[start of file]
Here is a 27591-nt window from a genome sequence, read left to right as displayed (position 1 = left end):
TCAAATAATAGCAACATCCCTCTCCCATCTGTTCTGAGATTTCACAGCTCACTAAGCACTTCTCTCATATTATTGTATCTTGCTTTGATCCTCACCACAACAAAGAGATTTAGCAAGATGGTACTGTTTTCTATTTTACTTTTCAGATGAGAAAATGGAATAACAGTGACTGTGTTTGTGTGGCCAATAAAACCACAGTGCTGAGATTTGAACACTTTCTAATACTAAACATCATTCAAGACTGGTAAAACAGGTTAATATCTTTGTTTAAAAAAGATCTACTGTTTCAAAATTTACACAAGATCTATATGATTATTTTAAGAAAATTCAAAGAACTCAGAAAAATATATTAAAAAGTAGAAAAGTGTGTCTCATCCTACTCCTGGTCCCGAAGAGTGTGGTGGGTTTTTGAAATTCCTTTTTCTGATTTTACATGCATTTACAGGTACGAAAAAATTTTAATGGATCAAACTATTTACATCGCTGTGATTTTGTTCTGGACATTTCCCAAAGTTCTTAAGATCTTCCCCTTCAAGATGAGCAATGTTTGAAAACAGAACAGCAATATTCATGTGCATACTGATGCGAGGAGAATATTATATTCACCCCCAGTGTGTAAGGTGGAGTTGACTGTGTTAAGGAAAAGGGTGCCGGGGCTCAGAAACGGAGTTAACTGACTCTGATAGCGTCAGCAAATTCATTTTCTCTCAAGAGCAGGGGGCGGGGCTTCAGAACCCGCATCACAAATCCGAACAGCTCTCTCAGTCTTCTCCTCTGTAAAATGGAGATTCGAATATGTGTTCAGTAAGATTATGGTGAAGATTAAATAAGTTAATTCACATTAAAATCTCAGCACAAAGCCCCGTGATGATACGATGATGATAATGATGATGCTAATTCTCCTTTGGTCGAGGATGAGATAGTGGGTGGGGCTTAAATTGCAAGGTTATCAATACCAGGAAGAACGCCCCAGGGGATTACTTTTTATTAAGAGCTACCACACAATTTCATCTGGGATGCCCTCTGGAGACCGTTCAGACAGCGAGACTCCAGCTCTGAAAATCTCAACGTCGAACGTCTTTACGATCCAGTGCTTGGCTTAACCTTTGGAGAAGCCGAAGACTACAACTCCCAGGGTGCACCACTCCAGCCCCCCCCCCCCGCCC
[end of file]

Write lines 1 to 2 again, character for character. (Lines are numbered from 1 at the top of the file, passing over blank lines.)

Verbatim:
Here is a 27591-nt window from a genome sequence, read left to right as displayed (position 1 = left end):
TCAAATAATAGCAACATCCCTCTCCCATCTGTTCTGAGATTTCACAGCTCACTAAGCACTTCTCTCATATTATTGTATCTTGCTTTGATCCTCACCACAACAAAGAGATTTAGCAAGATGGTACTGTTTTCTATTTTACTTTTCAGATGAGAAAATGGAATAACAGTGACTGTGTTTGTGTGGCCAATAAAACCACAGTGCTGAGATTTGAACACTTTCTAATACTAAACATCATTCAAGACTGGTAAAACAGGTTAATATCTTTGTTTAAAAAAGATCTACTGTTTCAAAATTTACACAAGATCTATATGATTATTTTAAGAAAATTCAAAGAACTCAGAAAAATATATTAAAAAGTAGAAAAGTGTGTCTCATCCTACTCCTGGTCCCGAAGAGTGTGGTGGGTTTTTGAAATTCCTTTTTCTGATTTTACATGCATTTACAGGTACGAAAAAATTTTAATGGATCAAACTATTTACATCGCTGTGATTTTGTTCTGGACATTTCCCAAAGTTCTTAAGATCTTCCCCTTCAAGATGAGCAATGTTTGAAAACAGAACAGCAATATTCATGTGCATACTGATGCGAGGAGAATATTATATTCACCCCCAGTGTGTAAGGTGGAGTTGACTGTGTTAAGGAAAAGGGTGCCGGGGCTCAGAAACGGAGTTAACTGACTCTGATAGCGTCAGCAAATTCATTTTCTCTCAAGAGCAGGGGGCGGGGCTTCAGAACCCGCATCACAAATCCGAACAGCTCTCTCAGTCTTCTCCTCTGTAAAATGGAGATTCGAATATGTGTTCAGTAAGATTATGGTGAAGATTAAATAAGTTAATTCACATTAAAATCTCAGCACAAAGCCCCGTGATGATACGATGATGATAATGATGATGCTAATTCTCCTTTGGTCGAGGATGAGATAGTGGGTGGGGCTTAAATTGCAAGGTTATCAATACCAGGAAGAACGCCCCAGGGGATTACTTTTTATTAAGAGCTACCACACAATTTCATCTGGGATGCCCTCTGGAGACCGTTCAGACAGCGAGACTCCAGCTCTGAAAATCTCAACGTCGAACGTCTTTACGATCCAGTGCTTGGCTTAACCTTTGGAGAAGCCGAAGACTACAACTCCCAGGGTGCACCACTCCAGCCCCCCCCCCCCGCCC